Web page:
LeBron will never be as iconic as Jordon.

Scottie Pippen: LeBron James’ Stats Have ‘Probably’ Passed Michael Jordan’s:

“The numbers don’t lie. He’s right there,” he said. “He probably will never catch him in terms of MVP, but in terms of statistics, LeBron is right there. And when you look across the board—not just scoring—check his assists, check his rebounds … he’s probably ahead of Jordan.”

Jordan averaged 30.1 points, 6.2 rebounds, 5.3 assists, 2.3 steals and 0.8 blocks across 15 seasons in the NBA (13 with the Bulls and two with the Washington Wizards).

James currently checks in at 27.2 points, 7.3 rebounds, 7.1 assists, 1.6 steals and 0.8 blocks per game as he takes part in his 15th campaign at the professional level.

LeBron is an amazing athlete (says the guy who doesn’t watch sports), but even if (when) LeBron passes Jordan’s stats, he’ll never be as iconic as Jordan. Sure, “LeBron” is a brand, but “Jordan” is a bigger brand, at least at the level of the company that has been putting his silhouette and name on their shoes for over 30 years – Nike.

I’d go so far as to say Michael Jordan is at the level of a pop culture icon like Mickey Mouse.

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Branding, Sports

Leafs by Snoop

Pentagram’s Emily Oberman brands Snoop Dogg’s new line of weed products:

Pentagram partner Emily Oberman has crafted the identity for Snoop Dogg’s new line of cannabis-based products called Leafs by Snoop. Adopting a “laid-back California cool” aesthetic for the rapper and ganja lover’s range, a leaf motif features throughout. A mix of pastel gold colours and imagery like palm trees, fish, birds and cloudy skies completes the sunny identity.

You know you’re mainstream when Pentagram does your product branding for you.

I love the deliberately incorrect spelling of the product.

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Branding, Product

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Just Do It

Dan Weiden (of Weiden & Kennedy) on the genesis of Nike’s slogan:

“I was recalling a man in Portland,” Wieden told Dezeen, remembering how in 1988 he was struggling to come up with a line that would tie together a number of different TV commercials the fledgling agency had created for the sportswear brand.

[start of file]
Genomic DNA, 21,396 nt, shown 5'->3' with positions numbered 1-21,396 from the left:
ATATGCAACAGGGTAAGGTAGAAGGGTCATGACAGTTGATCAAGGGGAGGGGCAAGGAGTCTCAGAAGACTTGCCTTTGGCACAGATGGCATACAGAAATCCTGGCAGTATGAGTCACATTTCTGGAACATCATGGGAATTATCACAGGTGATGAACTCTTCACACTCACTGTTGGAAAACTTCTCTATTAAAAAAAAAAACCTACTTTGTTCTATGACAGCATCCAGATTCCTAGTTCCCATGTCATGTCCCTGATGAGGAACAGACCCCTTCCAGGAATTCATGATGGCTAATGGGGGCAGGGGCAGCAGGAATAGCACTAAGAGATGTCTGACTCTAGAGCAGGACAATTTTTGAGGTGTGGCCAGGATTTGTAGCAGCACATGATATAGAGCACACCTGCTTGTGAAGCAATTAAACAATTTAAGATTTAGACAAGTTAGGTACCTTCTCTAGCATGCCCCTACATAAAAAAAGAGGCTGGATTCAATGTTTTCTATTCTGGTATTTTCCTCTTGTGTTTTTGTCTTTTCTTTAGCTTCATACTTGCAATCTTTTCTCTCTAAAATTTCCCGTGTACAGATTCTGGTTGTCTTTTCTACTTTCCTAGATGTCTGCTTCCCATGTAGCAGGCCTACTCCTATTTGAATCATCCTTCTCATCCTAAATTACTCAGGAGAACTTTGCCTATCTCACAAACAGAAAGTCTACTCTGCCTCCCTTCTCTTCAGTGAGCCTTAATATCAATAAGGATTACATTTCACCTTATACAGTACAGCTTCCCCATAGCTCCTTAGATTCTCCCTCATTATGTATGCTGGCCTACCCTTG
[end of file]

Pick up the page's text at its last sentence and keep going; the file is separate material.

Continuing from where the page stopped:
“He grew up in Portland, and ran around doing criminal acts in the country, and was in Utah where he murdered a man and a woman, and was sent to jail and put before a firing squad.”

Wieden continued: “They asked him if he had any final thoughts and he said: ‘Let’s do it’. I didn’t like ‘Let’s do it’ so I just changed it to ‘Just do it’.”

I know innovation is all about recontextualization, but man.

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Branding

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Symbols vs. Emotions

Seth Godin on the difference between your logo and your brand:

Spend 10,000 times as much time and money on your brand as you spend on your logo.

Your logo is a referent, a symbol, a reminder of your brand.

But your brand is a story, a set of emotions and expectations and a stand-in for how we think and feel about what you do.
Too many people don’t understand this.

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Branding

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Agreed

Now, there is the matter of the mob mentality who, yesterday, got all riled up about two things: 1) The new icon looks like the logo of Automation Anywhere and have claimed it was ripped off, and 2) the new icon looks like every sexual reproductive organ in the male and female anatomy. To the first claim: had you ever heard of Automation Anywhere before yesterday? Right, didn’t think so. To claim that DesignStudio or Airbnb copied or stole the logo is idiotic. It simply points to the fact that neither logo is highly original in its shape and that it’s possible that out of the millions of companies out there designing logos for themselves to arrive at similar solutions. To the second claim that the logo looks like testicles, a vagina, a butt, a penis, and an asshole — all already dutifully illustrated in this Tumblr (NSFW) — seriously, how old are y’all, 13? Grow up. It’s a fucking “A”.